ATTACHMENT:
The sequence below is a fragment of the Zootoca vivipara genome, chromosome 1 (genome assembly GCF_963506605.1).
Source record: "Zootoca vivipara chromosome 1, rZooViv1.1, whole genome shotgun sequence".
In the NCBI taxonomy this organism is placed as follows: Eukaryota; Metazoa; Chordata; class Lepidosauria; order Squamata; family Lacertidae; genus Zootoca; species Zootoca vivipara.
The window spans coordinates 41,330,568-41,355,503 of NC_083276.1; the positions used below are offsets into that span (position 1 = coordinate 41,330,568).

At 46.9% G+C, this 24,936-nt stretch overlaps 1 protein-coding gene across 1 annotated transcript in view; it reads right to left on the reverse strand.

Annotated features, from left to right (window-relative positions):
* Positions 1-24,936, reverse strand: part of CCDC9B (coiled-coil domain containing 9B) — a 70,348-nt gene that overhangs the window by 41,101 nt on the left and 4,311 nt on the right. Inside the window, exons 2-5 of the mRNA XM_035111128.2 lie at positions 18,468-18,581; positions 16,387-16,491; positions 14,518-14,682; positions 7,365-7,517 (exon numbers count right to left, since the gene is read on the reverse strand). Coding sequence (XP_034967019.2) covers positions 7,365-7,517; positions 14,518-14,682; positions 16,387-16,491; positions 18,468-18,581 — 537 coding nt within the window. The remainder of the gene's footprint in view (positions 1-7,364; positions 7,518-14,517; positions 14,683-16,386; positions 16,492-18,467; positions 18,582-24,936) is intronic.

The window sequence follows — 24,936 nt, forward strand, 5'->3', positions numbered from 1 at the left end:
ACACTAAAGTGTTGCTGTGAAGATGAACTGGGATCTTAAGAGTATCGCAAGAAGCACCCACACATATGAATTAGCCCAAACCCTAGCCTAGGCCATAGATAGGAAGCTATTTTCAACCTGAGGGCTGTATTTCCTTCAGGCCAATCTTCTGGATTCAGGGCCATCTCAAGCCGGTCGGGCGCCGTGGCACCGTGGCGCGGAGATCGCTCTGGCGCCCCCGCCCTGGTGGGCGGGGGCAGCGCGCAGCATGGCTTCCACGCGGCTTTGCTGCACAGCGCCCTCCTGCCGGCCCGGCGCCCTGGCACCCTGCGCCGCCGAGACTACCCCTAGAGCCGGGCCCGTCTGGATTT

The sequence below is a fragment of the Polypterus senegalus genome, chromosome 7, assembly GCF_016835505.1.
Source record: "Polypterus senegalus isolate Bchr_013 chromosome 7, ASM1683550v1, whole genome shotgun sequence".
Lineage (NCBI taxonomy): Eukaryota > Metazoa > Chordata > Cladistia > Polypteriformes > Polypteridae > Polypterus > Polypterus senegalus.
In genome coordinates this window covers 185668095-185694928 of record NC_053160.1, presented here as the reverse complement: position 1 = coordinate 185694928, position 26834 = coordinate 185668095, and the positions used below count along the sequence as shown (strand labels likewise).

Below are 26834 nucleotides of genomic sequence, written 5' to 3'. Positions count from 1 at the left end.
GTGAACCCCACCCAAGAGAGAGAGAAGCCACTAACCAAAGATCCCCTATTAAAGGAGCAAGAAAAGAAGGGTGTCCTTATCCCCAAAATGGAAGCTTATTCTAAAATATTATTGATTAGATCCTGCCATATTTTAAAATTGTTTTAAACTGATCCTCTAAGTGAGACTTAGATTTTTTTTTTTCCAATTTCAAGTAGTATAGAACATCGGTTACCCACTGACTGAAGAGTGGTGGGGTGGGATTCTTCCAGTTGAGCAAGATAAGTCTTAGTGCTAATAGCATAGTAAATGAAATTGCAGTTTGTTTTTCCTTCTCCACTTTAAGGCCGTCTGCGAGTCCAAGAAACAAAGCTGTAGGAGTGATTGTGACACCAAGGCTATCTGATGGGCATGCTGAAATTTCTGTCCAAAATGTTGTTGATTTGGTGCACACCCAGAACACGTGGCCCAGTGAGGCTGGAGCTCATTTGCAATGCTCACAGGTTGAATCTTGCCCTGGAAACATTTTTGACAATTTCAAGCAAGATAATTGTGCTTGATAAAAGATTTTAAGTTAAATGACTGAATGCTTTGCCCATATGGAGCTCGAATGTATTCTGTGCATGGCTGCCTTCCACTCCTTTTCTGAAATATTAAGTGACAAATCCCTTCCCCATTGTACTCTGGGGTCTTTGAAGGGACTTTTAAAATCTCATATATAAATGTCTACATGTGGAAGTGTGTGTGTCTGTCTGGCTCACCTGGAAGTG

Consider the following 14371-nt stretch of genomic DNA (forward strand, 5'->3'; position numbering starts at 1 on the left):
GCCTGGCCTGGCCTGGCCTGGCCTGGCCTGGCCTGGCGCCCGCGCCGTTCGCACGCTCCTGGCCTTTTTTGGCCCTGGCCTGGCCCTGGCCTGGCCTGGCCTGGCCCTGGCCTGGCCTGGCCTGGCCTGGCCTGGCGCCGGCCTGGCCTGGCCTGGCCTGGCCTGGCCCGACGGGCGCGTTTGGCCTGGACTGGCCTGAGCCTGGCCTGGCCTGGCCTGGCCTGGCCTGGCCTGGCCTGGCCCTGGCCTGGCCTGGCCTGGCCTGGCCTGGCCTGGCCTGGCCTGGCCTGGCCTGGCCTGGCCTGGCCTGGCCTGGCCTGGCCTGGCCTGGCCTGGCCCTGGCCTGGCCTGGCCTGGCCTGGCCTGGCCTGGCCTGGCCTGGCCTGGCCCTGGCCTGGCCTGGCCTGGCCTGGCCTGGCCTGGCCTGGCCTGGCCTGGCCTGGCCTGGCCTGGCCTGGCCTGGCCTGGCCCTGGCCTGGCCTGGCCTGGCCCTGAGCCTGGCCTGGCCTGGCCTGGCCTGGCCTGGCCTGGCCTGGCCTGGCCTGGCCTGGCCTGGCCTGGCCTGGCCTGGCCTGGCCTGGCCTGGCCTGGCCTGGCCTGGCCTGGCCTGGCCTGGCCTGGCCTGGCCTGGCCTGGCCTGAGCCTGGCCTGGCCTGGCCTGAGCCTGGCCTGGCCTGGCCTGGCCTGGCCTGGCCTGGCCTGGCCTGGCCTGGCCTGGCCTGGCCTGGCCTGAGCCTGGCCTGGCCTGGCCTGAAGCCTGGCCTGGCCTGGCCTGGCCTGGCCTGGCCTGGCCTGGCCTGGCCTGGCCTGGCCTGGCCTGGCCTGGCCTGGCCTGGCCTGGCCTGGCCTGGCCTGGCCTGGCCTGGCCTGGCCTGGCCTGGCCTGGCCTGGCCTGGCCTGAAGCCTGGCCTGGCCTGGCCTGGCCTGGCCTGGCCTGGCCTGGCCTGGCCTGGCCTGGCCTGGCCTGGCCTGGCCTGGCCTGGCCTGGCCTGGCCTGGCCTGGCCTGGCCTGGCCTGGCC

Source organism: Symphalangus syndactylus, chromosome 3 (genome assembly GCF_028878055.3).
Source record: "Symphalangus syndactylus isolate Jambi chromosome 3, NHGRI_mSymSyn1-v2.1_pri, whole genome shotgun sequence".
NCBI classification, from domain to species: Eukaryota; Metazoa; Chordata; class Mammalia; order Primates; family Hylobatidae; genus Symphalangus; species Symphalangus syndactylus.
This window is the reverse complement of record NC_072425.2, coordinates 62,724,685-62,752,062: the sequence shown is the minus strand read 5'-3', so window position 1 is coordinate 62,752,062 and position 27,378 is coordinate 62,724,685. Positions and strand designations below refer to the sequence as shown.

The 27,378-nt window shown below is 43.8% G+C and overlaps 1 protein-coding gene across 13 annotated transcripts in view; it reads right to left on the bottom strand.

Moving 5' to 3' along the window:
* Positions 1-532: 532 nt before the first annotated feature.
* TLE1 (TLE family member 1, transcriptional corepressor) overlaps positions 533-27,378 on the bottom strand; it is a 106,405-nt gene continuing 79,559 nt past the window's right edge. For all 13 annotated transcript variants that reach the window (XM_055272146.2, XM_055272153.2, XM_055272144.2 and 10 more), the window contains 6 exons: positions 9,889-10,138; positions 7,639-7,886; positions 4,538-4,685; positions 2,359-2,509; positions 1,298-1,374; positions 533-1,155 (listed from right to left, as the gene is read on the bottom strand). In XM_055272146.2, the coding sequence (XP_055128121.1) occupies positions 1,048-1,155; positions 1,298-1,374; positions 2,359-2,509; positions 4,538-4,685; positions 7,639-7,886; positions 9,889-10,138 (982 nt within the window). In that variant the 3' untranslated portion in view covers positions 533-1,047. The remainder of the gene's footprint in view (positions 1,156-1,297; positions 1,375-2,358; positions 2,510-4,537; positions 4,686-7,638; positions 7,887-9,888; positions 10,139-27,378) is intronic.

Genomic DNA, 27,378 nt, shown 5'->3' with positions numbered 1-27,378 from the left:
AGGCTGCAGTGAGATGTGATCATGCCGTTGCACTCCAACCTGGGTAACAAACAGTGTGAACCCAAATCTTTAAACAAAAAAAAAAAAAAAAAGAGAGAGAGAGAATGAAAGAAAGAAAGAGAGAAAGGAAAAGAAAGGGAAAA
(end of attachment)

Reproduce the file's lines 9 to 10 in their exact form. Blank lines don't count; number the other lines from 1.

ACACTAAAGTGTTGCTGTGAAGATGAACTGGGATCTTAAGAGTATCGCAAGAAGCACCCACACATATGAATTAGCCCAAACCCTAGCCTAGGCCATAGATAGGAAGCTATTTTCAACCTGAGGGCTGTATTTCCTTCAGGCCAATCTTCTGGATTCAGGGCCATCTCAAGCCGGTCGGGCGCCGTGGCACCGTGGCGCGGAGATCGCTCTGGCGCCCCCGCCCTGGTGGGCGGGGGCAGCGCGCAGCATGGCTTCCACGCGGCTTTGCTGCACAGCGCCCTCCTGCCGGCCCGGCGCCCTGGCACCCTGCGCCGCCGAGACTACCCCTAGAGCCGGGCCCGTCTGGATTT

The sequence below is a fragment of the Polypterus senegalus genome, chromosome 7, assembly GCF_016835505.1.